Chief Hahn promotes community policing
When Daniel Hahn’s young daughter heard he accepted the job as Roseville’s new police chief, she was upset.
She didn’t want her dad to change jobs — she liked the uniform he wore as a Sacramento Police Department captain. Hahn, 42, assured her he would get to wear a uniform in Roseville, too. That made her feel better.
“I got the seal of approval from her,” Hahn said.
The captain built a legacy around outreach to neighborhoods, schools and the community during his 23 years with Sacramento police.
But his two daughters, ages 4 and 6, and his wife Katrina, a teacher in Elk Grove, supported his tough decision to leave the city that raised him for this new opportunity.
Hahn took his oath of office Friday in front of a packed crowd at Roseville Theater. He’ll replace outgoing Chief Mike Blair, who retires in April. He will oversee 123 sworn officers and a $29 million budget, earning an annual salary of $174,000. He is Roseville's first African American chief.
His hiring in February followed a nationwide search that attracted 62 applicants, six who rose to the top and underwent a rigorous interview process with three panels comprised of community leaders and law enforcement experts from around the region.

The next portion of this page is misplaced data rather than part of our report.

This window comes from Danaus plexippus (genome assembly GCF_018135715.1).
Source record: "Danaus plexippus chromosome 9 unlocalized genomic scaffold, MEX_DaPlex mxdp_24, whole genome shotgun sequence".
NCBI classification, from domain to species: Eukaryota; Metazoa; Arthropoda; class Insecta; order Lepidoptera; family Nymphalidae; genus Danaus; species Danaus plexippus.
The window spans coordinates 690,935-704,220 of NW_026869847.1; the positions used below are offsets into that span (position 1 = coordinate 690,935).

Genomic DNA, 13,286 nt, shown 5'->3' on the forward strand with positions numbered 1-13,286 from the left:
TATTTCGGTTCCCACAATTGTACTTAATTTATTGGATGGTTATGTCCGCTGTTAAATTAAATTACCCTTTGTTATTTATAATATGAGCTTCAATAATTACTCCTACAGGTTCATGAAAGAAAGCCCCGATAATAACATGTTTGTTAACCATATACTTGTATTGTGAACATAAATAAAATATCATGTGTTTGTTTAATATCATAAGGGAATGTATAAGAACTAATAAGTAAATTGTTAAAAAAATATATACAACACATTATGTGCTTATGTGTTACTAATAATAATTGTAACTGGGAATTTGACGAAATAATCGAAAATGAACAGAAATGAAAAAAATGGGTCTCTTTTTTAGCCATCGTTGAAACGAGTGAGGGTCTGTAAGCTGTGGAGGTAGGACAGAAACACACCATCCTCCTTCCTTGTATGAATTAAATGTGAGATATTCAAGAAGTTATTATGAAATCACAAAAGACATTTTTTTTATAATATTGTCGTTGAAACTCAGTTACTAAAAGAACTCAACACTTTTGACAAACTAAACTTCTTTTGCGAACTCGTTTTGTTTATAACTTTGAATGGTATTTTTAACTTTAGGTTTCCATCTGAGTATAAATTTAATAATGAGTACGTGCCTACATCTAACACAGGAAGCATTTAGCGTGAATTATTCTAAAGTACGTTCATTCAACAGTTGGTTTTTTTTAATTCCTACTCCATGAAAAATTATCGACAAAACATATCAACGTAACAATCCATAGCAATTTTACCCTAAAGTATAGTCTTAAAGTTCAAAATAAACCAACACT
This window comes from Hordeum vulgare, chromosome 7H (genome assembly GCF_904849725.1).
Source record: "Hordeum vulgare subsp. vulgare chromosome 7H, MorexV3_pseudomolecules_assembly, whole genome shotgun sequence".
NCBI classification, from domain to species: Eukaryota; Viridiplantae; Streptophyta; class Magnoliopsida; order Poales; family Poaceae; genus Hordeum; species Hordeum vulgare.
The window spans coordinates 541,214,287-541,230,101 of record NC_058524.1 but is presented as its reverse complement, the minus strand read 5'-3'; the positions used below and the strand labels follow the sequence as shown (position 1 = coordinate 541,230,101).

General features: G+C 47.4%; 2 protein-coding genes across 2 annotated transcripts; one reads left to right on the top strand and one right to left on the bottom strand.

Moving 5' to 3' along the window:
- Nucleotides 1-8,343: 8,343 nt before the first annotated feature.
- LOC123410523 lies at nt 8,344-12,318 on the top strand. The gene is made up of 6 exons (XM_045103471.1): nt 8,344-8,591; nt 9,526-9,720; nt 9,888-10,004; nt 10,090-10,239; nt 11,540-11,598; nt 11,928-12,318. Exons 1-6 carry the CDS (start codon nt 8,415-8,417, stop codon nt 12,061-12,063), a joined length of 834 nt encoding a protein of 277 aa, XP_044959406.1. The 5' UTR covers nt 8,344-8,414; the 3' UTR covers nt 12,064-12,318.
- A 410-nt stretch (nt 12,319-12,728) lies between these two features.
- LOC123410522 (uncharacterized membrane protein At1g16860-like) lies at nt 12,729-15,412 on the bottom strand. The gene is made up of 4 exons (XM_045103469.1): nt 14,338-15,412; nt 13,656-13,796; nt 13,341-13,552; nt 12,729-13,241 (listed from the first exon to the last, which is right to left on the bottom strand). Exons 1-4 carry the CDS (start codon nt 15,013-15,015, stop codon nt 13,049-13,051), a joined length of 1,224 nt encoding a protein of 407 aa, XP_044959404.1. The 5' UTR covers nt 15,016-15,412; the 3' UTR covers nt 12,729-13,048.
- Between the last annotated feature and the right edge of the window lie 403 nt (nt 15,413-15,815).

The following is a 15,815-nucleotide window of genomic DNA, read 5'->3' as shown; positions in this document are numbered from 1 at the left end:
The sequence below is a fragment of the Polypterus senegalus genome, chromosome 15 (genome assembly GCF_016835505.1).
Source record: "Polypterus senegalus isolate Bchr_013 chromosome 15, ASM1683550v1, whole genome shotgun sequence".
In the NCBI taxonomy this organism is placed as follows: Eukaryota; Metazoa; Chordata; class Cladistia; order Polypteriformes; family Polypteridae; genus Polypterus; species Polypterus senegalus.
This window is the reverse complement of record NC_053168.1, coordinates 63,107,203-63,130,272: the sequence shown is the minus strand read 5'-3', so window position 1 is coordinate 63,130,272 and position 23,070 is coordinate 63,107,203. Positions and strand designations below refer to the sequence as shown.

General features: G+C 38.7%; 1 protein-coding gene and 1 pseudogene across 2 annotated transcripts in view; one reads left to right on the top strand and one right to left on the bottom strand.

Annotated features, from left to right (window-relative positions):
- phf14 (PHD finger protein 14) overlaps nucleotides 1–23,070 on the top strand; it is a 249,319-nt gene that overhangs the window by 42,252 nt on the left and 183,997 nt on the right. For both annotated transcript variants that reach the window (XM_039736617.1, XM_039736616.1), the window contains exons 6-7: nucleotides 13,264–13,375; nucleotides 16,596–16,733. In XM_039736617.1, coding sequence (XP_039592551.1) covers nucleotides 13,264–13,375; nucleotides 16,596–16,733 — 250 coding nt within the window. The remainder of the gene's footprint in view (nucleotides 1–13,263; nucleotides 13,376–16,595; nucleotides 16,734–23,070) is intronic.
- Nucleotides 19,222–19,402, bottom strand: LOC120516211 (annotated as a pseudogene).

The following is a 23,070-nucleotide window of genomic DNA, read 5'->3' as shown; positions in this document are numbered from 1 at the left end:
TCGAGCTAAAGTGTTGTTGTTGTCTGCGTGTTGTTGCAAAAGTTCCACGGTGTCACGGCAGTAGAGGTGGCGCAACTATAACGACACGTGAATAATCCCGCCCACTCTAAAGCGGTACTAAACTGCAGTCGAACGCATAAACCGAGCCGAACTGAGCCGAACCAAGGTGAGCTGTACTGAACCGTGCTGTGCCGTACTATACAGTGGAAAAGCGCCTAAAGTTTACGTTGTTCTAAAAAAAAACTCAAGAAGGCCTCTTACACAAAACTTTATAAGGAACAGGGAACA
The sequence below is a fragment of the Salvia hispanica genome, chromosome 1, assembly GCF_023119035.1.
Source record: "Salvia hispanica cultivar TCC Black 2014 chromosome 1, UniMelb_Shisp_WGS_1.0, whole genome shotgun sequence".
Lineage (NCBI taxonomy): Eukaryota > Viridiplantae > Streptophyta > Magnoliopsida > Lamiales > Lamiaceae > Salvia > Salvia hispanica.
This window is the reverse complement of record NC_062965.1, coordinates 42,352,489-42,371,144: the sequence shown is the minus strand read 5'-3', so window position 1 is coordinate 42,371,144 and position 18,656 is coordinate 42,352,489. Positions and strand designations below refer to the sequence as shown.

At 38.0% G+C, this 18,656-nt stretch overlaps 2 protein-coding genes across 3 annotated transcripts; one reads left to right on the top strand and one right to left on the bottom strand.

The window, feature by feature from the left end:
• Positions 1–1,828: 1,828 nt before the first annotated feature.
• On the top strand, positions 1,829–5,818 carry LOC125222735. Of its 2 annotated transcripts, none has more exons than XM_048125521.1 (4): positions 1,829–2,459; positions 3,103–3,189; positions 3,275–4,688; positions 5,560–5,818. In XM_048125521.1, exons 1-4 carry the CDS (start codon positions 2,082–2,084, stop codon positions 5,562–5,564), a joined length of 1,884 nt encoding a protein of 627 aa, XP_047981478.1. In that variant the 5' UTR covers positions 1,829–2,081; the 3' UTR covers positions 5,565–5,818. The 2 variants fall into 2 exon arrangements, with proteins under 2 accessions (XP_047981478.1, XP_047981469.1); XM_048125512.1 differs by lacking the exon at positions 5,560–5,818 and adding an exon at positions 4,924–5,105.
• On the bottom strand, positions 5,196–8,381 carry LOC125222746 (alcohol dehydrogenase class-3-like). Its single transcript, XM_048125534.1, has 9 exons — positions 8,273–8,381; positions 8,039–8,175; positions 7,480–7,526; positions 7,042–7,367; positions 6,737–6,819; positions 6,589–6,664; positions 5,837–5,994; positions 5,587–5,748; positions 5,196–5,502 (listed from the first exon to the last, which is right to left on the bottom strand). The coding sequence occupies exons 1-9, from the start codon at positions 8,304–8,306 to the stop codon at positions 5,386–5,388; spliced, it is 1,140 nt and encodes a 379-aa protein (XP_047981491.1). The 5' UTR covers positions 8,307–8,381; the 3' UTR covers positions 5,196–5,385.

During a panel meeting, City Manager Ray Kerridge asked the group, “Who’s our guy?”
“They all said (Hahn), no exceptions,” Kerridge said at the swearing-in ceremony. “I wasn’t going to argue with 16 community leaders.”
Aldo Pineschi, former president of Roseville Chamber of Commerce, is one of those leaders.
“In getting to meet and interview new Police Chief Hahn, I would say his background and especially his leadership capabilities are a perfect fit for Roseville,” Pineschi said. “From a local business standpoint, his experience with community policing will help him work closely with local business owners. He’s going to do a great job.”
The city that raised him
Hahn was adopted three months after his birth and raised in Sacramento’s Oak Park neighborhood. His mom, Mary Jean Hahn, had two biological children and wanted a third. But her daughter has hydrocephalus and she worried about having another child with a disability.